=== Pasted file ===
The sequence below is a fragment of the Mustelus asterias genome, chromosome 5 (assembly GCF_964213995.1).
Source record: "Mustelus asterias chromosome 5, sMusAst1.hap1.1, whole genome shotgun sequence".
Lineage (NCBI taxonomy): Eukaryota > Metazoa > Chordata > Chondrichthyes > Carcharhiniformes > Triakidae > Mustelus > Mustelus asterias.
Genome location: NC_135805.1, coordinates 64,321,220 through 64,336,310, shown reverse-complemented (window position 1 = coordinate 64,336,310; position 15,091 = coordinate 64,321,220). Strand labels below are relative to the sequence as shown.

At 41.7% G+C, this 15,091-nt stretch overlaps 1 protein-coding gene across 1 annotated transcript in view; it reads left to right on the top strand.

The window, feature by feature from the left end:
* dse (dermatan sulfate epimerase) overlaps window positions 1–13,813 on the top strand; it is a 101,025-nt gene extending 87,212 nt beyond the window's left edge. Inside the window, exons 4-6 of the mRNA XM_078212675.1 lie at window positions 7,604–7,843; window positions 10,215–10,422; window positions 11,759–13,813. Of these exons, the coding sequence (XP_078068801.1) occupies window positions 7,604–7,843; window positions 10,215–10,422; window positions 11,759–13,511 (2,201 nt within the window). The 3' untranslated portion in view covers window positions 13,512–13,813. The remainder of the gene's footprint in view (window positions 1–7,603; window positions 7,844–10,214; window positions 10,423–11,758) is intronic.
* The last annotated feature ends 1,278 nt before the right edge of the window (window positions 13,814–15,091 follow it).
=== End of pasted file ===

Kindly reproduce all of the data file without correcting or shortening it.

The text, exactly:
The sequence below is a fragment of the Mustelus asterias genome, chromosome 5 (assembly GCF_964213995.1).
Source record: "Mustelus asterias chromosome 5, sMusAst1.hap1.1, whole genome shotgun sequence".
Lineage (NCBI taxonomy): Eukaryota > Metazoa > Chordata > Chondrichthyes > Carcharhiniformes > Triakidae > Mustelus > Mustelus asterias.
Genome location: NC_135805.1, coordinates 64,321,220 through 64,336,310, shown reverse-complemented (window position 1 = coordinate 64,336,310; position 15,091 = coordinate 64,321,220). Strand labels below are relative to the sequence as shown.

At 41.7% G+C, this 15,091-nt stretch overlaps 1 protein-coding gene across 1 annotated transcript in view; it reads left to right on the top strand.

The window, feature by feature from the left end:
* dse (dermatan sulfate epimerase) overlaps window positions 1–13,813 on the top strand; it is a 101,025-nt gene extending 87,212 nt beyond the window's left edge. Inside the window, exons 4-6 of the mRNA XM_078212675.1 lie at window positions 7,604–7,843; window positions 10,215–10,422; window positions 11,759–13,813. Of these exons, the coding sequence (XP_078068801.1) occupies window positions 7,604–7,843; window positions 10,215–10,422; window positions 11,759–13,511 (2,201 nt within the window). The 3' untranslated portion in view covers window positions 13,512–13,813. The remainder of the gene's footprint in view (window positions 1–7,603; window positions 7,844–10,214; window positions 10,423–11,758) is intronic.
* The last annotated feature ends 1,278 nt before the right edge of the window (window positions 13,814–15,091 follow it).